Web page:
Friends With Benefits. Good For Business?
Updated: Aug 25
Friends and colleagues are generally supposed to belong to two different worlds. In the legendary words of George Costanza (ref Seinfeld), when our worlds collide there is chaos! That’s why when it comes to the workplace, even the most social butterfly clams up. Our co-worker conversations are limited to ‘hellos’ and ‘how are you’ and ‘all well’ each time we meet at the coffee machine. There is a reluctance to make more of an effort.
In the many parts of the world, outside of company-sponsored outings, it is inconceivable that one would ever go on a vacation with a work colleague! Studies indicate that less than 6% of Americans have gone on a vacation with a co-worker whereas more than 50% of Indians have. The Western world clearly likes to keep their worlds from colliding. If you agree that it is probably a good practice, then you are part of the majority that believes that work relationships cannot be fruitful.
Yet, time and time again, surveys keep telling us that employees who are engaged with their peers tend to stay longer in jobs, are happier and more productive overall. The very purpose of corporate employee engagement efforts like a recreation room filled with graffiti and bean bags and table tennis equipment is to foster such bonhomie! And now the added dimension of Facebook ‘friends’! How much do you want the weird guy in the third cubicle to know about your summer vacation?!
Friends and Corporate Hierarchy
Colleagues spend eight or more hours together. Much more than the typical hours of sleep or family time that a person gets. It seems intuitive that having a friend and confidante around during these eight hours can really help take a load off. Many agree that walking into an environment with such positive connections can be a blessing. Yet, a mixed blessing. Sooner or later work hierarchies, reporting lines, performance appraisal discussions and promotion lists get in the way. The pressure to maintain friendships becomes an additional stressor. Yet, considering we spend most of our wakeful hours at work, who else do we really have to turn to in times of crisis?
Here are a few ways to build good, lasting relationships with your peers at work:
Always make an effort to eat a meal with the team. Food is a great bonding agent.
Find common areas of interest and plan a few activities that everyone would enjoy.
Find things to do outside of work that help you be more than just a work team.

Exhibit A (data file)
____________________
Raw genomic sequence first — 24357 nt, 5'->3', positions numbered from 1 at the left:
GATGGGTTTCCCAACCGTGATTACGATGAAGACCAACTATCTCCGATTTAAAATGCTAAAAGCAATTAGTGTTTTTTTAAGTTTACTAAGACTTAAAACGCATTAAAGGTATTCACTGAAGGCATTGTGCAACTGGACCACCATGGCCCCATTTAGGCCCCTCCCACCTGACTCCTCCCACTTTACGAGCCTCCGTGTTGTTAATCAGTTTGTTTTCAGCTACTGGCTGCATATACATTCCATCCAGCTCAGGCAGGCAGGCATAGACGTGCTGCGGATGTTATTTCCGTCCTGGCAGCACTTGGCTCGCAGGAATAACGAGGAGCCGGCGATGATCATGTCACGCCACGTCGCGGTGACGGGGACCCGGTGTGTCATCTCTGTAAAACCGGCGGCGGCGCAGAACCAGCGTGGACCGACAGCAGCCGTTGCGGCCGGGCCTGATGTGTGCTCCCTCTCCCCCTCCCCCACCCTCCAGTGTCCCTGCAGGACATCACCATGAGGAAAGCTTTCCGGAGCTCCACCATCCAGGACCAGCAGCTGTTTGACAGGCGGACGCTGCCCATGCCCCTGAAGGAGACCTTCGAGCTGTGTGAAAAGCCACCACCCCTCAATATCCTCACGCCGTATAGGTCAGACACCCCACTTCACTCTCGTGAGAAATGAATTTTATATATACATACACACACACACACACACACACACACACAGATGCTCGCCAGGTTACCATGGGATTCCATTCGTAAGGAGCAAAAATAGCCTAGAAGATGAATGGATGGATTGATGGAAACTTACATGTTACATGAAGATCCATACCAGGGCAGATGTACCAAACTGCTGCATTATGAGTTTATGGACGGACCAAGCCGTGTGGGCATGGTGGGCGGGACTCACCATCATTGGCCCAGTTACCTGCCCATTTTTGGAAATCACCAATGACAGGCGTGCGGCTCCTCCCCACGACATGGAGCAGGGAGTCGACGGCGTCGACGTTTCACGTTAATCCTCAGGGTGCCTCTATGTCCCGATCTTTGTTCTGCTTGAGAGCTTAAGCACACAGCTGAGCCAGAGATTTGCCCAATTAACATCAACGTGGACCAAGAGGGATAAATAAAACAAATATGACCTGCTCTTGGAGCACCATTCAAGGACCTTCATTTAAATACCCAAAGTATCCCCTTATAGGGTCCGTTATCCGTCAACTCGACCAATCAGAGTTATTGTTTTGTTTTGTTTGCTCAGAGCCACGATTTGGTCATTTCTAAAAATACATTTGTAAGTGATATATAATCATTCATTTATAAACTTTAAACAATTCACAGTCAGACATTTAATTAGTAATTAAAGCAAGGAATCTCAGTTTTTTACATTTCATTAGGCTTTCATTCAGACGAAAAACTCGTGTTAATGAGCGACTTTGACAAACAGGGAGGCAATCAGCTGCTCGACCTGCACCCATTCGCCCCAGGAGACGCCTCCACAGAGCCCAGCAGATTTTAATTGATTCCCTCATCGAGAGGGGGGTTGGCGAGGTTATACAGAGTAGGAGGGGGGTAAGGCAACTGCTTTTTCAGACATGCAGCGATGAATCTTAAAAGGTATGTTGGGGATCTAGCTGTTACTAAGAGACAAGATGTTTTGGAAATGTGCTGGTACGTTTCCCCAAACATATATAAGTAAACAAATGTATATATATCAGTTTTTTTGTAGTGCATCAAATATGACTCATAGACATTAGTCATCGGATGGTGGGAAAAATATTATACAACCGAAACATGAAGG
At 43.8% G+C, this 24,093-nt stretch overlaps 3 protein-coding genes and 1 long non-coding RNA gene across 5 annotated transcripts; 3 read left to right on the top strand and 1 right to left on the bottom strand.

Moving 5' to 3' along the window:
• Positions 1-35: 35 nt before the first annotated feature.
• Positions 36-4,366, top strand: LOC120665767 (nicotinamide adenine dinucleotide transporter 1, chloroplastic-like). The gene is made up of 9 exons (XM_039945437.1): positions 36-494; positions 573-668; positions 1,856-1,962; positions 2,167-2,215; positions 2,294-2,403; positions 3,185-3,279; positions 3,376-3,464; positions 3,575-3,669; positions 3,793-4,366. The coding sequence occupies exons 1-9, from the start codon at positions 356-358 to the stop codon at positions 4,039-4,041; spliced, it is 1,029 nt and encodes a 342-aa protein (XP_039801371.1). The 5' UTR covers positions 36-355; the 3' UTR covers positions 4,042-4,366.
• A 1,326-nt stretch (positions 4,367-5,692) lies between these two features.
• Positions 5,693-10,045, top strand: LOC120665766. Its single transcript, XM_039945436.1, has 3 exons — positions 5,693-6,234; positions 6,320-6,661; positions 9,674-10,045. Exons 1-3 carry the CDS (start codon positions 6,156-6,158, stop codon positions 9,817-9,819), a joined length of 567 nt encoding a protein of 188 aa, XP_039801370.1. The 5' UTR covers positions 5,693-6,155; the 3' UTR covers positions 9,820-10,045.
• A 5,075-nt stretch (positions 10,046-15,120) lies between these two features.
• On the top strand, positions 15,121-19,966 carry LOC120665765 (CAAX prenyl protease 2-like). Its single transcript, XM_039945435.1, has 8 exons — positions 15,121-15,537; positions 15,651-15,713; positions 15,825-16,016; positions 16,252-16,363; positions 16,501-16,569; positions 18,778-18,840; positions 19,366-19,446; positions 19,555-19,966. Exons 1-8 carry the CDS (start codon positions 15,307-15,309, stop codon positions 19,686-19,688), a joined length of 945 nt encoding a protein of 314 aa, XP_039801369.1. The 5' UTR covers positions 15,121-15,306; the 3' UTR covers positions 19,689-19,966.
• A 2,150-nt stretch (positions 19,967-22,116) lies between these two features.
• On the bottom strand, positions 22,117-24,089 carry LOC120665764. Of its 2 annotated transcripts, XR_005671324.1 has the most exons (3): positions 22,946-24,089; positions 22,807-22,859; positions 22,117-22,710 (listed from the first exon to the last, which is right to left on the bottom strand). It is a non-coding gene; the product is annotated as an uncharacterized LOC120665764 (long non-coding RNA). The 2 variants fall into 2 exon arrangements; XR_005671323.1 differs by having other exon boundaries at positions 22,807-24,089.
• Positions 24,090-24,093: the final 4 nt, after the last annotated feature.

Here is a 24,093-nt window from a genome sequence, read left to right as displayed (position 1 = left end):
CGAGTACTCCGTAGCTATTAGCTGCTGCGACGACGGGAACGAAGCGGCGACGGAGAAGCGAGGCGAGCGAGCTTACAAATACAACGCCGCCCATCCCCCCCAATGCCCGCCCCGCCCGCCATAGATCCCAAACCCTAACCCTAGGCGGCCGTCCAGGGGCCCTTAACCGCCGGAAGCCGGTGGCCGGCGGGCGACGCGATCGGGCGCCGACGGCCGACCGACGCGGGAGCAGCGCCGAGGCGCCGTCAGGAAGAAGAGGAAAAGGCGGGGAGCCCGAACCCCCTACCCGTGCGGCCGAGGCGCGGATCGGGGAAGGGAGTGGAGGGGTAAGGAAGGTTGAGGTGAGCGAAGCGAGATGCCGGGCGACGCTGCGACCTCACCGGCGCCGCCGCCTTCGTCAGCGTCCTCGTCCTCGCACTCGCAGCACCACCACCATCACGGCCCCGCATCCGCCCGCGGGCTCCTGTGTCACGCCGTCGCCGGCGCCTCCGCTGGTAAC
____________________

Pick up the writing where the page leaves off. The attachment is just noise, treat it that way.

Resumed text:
When dealing with individuals, do consider the message you are sending across. Be sure that they know that these interactions are just friendly.
If you feel you can help a colleague through a crisis, gently offer help.
Never share a conversation that happened in confidence, unless it puts someone’s life or well-being at risk.
Friends Who Mean Business
Taking this social awkwardness to another level is the increasing lure of entrepreneurship. When you or one of your colleagues or friends start your own business, you are sure to reach out for connections. A business thrives on connections, so someone who has never had a chance to build valuable relationships probably has no chance of advertising their service through friends.
Many times you may have to work with your ex-employer as a consultant or freelancer or service provider. The inroads you make into corporate deals usually come thanks to ex-colleagues who were friends, ones that care about you doing well and succeeding.
As for when your friend turns an entrepreneur, the best thing you can do is never expect free favours. Support their business by buying from them when you need their service, but never expect that they should offer you a discount for being a friend. Indeed, it may just be one freebie for you to flaunt, but for them, it is a livelihood. Instead genuinely promote their business and help open doors for them.
These are just a few pointers that you can get started with. The best thing you can do for any professional relationship is to make it sustainable. Never be unreasonable with your expectations, and always approach new people with an open mind. It may just be the case that you find a new set of best friends in a new place, or perhaps you find people who know more than you and are willing to share that knowledge. Give more than you take!